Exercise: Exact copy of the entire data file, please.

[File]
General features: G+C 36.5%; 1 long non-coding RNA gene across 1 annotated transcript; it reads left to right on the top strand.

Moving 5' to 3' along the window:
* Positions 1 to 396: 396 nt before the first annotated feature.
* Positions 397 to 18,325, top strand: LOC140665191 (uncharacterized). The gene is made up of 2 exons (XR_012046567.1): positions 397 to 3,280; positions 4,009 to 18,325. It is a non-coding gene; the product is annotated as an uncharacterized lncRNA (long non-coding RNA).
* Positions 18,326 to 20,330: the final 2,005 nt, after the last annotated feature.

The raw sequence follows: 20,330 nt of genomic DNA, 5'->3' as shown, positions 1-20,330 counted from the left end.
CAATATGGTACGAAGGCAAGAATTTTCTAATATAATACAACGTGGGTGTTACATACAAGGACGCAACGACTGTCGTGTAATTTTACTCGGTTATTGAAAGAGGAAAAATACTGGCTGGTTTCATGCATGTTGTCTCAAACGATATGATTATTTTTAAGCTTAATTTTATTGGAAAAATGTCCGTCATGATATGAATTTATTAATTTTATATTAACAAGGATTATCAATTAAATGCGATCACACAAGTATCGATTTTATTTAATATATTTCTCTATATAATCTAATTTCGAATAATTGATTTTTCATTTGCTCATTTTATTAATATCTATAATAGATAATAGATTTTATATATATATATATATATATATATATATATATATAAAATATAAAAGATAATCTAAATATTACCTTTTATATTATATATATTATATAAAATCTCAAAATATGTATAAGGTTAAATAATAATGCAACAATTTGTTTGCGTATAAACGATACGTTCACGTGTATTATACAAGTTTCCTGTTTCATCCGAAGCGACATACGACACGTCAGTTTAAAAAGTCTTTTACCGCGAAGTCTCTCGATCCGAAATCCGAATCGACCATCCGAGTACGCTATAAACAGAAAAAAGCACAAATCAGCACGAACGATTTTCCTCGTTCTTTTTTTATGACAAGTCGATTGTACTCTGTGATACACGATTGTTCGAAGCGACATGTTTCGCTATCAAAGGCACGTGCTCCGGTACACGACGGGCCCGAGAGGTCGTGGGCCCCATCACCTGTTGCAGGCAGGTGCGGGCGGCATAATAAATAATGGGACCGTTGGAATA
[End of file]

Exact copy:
General features: G+C 36.5%; 1 long non-coding RNA gene across 1 annotated transcript; it reads left to right on the top strand.

Moving 5' to 3' along the window:
* Positions 1 to 396: 396 nt before the first annotated feature.
* Positions 397 to 18,325, top strand: LOC140665191 (uncharacterized). The gene is made up of 2 exons (XR_012046567.1): positions 397 to 3,280; positions 4,009 to 18,325. It is a non-coding gene; the product is annotated as an uncharacterized lncRNA (long non-coding RNA).
* Positions 18,326 to 20,330: the final 2,005 nt, after the last annotated feature.

The raw sequence follows: 20,330 nt of genomic DNA, 5'->3' as shown, positions 1-20,330 counted from the left end.
CAATATGGTACGAAGGCAAGAATTTTCTAATATAATACAACGTGGGTGTTACATACAAGGACGCAACGACTGTCGTGTAATTTTACTCGGTTATTGAAAGAGGAAAAATACTGGCTGGTTTCATGCATGTTGTCTCAAACGATATGATTATTTTTAAGCTTAATTTTATTGGAAAAATGTCCGTCATGATATGAATTTATTAATTTTATATTAACAAGGATTATCAATTAAATGCGATCACACAAGTATCGATTTTATTTAATATATTTCTCTATATAATCTAATTTCGAATAATTGATTTTTCATTTGCTCATTTTATTAATATCTATAATAGATAATAGATTTTATATATATATATATATATATATATATATATATATAAAATATAAAAGATAATCTAAATATTACCTTTTATATTATATATATTATATAAAATCTCAAAATATGTATAAGGTTAAATAATAATGCAACAATTTGTTTGCGTATAAACGATACGTTCACGTGTATTATACAAGTTTCCTGTTTCATCCGAAGCGACATACGACACGTCAGTTTAAAAAGTCTTTTACCGCGAAGTCTCTCGATCCGAAATCCGAATCGACCATCCGAGTACGCTATAAACAGAAAAAAGCACAAATCAGCACGAACGATTTTCCTCGTTCTTTTTTTATGACAAGTCGATTGTACTCTGTGATACACGATTGTTCGAAGCGACATGTTTCGCTATCAAAGGCACGTGCTCCGGTACACGACGGGCCCGAGAGGTCGTGGGCCCCATCACCTGTTGCAGGCAGGTGCGGGCGGCATAATAAATAATGGGACCGTTGGAATA